Email This
Please enter a Recipient Address and/or check the Send me a copy checkbox.
Your email has been sent.
Your Name: 

Copy me on this email ()

Recipient's Email: 
Separate multiple email addresses with commas (Limit is 10).
Subject: 
Optional Message: 
Critical Appraisal

Intracranial pressure monitoring after traumatic brain injury

Aaron Holley, MD, Critical Care/Intensive Care, 11:19PM Feb 24, 2013

When I was in Afghanistan in 2010 I served as an intensivist at two different combat support hospitals (CSHs) – one was in Kandahar (Kandahar Air Field), the other in Helmand, Province (Camp Dwyer). Both CSHs had modern ICU capabilities, but only the CSH at KAF had a neurosurgeon. We cared for military and civilian patients with traumatic brain injury (TBI).
At both locations my fellow intensivist had been trained in neurocritical care at Johns Hopkins. I recall his having a conversation with the neurosurgeon at KAF, a well-respected physician from the United Kingdom, about the value of intra-cranial pressure (ICP) monitoring. The neurointensivist had more confidence in its value, based on experience and existing guidelines (J of Neurotrauma 2007; 24: S1-106), than did the neurosurgeon.
A recent randomized controlled trial (RCT) cast doubt on the need for invasive ICP monitoring (N Engl J Med 2012; 367:2471-81). For patients with severe TBI, a South American group achieved equal outcomes whether the trigger for intervention was monitored ICP > 20 mm Hg or changes to exam and/or CT scan. An accompanying editorial discussed the study limitations (N Engl J Med 367;26: 2539-2541), and my buddy from neurocritical care pointed out that the clinical and radiographic management group received more hypertonic saline and mild-hyperventilation (pCO2 30-35 mm Hg). Still, the results are provocative.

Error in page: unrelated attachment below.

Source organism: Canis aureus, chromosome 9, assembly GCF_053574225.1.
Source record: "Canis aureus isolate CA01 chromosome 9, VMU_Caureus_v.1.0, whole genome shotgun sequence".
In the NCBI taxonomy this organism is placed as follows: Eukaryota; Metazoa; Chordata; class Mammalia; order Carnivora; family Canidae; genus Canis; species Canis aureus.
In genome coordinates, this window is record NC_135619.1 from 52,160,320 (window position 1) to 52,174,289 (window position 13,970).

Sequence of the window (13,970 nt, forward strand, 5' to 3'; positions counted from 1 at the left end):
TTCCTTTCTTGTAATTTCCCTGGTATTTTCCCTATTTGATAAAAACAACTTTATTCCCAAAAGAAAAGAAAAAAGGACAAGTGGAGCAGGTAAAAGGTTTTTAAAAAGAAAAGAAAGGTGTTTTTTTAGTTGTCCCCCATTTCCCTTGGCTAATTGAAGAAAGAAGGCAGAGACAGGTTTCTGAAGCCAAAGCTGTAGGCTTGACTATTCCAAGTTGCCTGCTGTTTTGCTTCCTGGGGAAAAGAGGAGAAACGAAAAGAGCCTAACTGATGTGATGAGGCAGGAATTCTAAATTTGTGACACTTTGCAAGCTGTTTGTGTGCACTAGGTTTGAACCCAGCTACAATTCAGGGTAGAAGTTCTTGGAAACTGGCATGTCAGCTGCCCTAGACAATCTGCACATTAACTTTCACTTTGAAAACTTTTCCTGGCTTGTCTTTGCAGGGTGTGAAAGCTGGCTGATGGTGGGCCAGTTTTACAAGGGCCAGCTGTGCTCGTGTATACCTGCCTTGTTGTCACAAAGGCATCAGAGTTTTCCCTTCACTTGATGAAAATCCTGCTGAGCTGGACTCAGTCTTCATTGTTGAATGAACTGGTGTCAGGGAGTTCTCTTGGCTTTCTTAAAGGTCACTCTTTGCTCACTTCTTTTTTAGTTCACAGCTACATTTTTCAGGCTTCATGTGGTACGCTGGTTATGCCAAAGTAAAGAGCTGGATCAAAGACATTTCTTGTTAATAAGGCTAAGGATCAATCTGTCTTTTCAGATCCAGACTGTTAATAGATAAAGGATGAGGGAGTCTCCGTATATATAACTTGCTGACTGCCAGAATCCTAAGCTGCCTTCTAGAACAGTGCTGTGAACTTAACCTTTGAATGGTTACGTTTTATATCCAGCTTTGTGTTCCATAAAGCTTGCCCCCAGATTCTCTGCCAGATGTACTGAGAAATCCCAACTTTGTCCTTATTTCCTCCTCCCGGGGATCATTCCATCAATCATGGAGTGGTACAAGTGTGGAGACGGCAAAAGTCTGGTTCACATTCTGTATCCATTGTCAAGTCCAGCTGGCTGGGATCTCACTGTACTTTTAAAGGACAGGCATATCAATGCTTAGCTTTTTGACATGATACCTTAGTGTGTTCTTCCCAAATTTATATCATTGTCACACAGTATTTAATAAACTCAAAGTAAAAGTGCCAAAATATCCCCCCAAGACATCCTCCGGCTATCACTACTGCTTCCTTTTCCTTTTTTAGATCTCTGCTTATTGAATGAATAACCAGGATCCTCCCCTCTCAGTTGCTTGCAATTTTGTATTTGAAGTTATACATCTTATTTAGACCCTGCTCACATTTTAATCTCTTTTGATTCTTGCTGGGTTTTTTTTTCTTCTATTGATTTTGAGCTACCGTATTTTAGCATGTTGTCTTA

While at the CSH in Helmand we were forced to manage many Afghan military and civilian casualties without neurosurgical support. I was fortunate to have a neurointensivist with me who could pull this off using methods similar to those described in the NEJM trial. Otherwise, I was terrified to practice without a monitor. Maybe this terror was unfounded. In light of the recent NEJM trial, perhaps the neurosurgeon from the UK had been right to express skepticism about invasive ICP monitoring. It wouldn’t be the first time advice from an expert, based on extensive hands-on experience, proved more valuable than guidelines.

About This Blog

The Critical Appraisal blog provides clinical reviews for the practicing ICU physician, and a concise, objective analysis of recently published critical care literature.

Aaron B. Holley, MD, has disclosed no relevant financial relationships.Poll: What induction agent do you use for rapid-sequence intubation in critically ill patient with sepsis? ketamine|etomidate|midazolam|ketamine|propofol|

  • Aaron Holley

    Aaron B. Holley, MD, is a Pulmonary/Sleep and Critical Care Medicine (PSCCM) physician at the Walter Reed National Military Medical Center (WRNMMC) at Bethesda, Maryland. He ran an ICU in a combat support hospital in the Helmand Province while serving in Afghanistan, and is currently the research coordinator for the PSCCM fellowship at WRNMMC.

 


 
All material on this website is protected by copyright, Copyright © 1994-2014 by WebMD LLC. This website also contains material copyrighted by 3rd parties.